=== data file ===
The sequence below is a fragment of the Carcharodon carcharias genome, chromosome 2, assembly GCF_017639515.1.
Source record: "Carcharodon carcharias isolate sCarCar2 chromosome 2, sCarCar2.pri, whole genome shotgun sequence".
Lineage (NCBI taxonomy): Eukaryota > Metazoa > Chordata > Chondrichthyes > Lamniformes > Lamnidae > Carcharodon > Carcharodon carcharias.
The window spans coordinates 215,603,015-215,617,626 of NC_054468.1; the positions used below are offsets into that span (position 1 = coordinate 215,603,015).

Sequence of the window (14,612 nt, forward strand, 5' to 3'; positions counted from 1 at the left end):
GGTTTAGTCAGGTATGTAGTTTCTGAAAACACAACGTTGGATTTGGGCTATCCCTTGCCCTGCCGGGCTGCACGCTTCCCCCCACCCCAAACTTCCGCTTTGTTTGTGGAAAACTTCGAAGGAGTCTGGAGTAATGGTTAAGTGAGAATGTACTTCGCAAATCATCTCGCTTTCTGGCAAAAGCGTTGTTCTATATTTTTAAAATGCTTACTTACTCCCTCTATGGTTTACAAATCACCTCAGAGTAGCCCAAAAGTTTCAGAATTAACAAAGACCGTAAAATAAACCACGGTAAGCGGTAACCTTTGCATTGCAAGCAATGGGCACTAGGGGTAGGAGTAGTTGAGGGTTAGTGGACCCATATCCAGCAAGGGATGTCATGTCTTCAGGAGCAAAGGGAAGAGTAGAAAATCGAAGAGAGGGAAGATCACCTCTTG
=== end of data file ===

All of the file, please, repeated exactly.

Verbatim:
The sequence below is a fragment of the Carcharodon carcharias genome, chromosome 2, assembly GCF_017639515.1.
Source record: "Carcharodon carcharias isolate sCarCar2 chromosome 2, sCarCar2.pri, whole genome shotgun sequence".
Lineage (NCBI taxonomy): Eukaryota > Metazoa > Chordata > Chondrichthyes > Lamniformes > Lamnidae > Carcharodon > Carcharodon carcharias.
The window spans coordinates 215,603,015-215,617,626 of NC_054468.1; the positions used below are offsets into that span (position 1 = coordinate 215,603,015).

Sequence of the window (14,612 nt, forward strand, 5' to 3'; positions counted from 1 at the left end):
GGTTTAGTCAGGTATGTAGTTTCTGAAAACACAACGTTGGATTTGGGCTATCCCTTGCCCTGCCGGGCTGCACGCTTCCCCCCACCCCAAACTTCCGCTTTGTTTGTGGAAAACTTCGAAGGAGTCTGGAGTAATGGTTAAGTGAGAATGTACTTCGCAAATCATCTCGCTTTCTGGCAAAAGCGTTGTTCTATATTTTTAAAATGCTTACTTACTCCCTCTATGGTTTACAAATCACCTCAGAGTAGCCCAAAAGTTTCAGAATTAACAAAGACCGTAAAATAAACCACGGTAAGCGGTAACCTTTGCATTGCAAGCAATGGGCACTAGGGGTAGGAGTAGTTGAGGGTTAGTGGACCCATATCCAGCAAGGGATGTCATGTCTTCAGGAGCAAAGGGAAGAGTAGAAAATCGAAGAGAGGGAAGATCACCTCTTG